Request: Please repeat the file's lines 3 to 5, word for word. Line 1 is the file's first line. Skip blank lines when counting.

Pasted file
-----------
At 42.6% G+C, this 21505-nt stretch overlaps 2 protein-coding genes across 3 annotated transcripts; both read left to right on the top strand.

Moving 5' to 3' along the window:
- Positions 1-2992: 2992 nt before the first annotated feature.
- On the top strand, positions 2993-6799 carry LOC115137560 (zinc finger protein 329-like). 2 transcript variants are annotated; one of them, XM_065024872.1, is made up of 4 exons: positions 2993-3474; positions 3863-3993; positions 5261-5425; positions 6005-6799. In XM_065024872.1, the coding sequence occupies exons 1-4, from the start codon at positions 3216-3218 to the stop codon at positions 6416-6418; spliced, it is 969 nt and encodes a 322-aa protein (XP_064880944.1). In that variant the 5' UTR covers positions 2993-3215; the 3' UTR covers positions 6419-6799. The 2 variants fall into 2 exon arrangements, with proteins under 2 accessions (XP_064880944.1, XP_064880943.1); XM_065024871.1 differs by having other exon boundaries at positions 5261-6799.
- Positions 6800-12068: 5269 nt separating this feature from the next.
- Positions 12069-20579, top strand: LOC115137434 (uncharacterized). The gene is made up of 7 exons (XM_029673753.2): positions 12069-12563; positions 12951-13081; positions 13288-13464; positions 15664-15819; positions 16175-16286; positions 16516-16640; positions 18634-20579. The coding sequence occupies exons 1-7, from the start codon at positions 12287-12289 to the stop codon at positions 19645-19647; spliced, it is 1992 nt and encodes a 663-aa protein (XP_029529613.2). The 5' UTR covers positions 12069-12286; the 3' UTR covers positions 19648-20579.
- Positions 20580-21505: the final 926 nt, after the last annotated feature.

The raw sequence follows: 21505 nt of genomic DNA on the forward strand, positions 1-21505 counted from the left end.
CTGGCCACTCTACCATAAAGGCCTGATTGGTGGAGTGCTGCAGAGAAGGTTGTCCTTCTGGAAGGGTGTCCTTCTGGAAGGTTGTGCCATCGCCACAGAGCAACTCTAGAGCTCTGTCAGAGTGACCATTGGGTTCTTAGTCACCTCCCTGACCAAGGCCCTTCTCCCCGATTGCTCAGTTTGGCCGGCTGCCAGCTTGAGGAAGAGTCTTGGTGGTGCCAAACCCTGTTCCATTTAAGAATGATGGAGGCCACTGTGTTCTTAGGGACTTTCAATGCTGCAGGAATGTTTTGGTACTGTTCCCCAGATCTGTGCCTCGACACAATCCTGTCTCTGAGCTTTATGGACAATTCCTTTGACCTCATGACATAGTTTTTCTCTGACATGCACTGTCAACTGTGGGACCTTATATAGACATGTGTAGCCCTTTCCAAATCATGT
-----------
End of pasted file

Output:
- Positions 1-2992: 2992 nt before the first annotated feature.
- On the top strand, positions 2993-6799 carry LOC115137560 (zinc finger protein 329-like). 2 transcript variants are annotated; one of them, XM_065024872.1, is made up of 4 exons: positions 2993-3474; positions 3863-3993; positions 5261-5425; positions 6005-6799. In XM_065024872.1, the coding sequence occupies exons 1-4, from the start codon at positions 3216-3218 to the stop codon at positions 6416-6418; spliced, it is 969 nt and encodes a 322-aa protein (XP_064880944.1). In that variant the 5' UTR covers positions 2993-3215; the 3' UTR covers positions 6419-6799. The 2 variants fall into 2 exon arrangements, with proteins under 2 accessions (XP_064880944.1, XP_064880943.1); XM_065024871.1 differs by having other exon boundaries at positions 5261-6799.
- Positions 6800-12068: 5269 nt separating this feature from the next.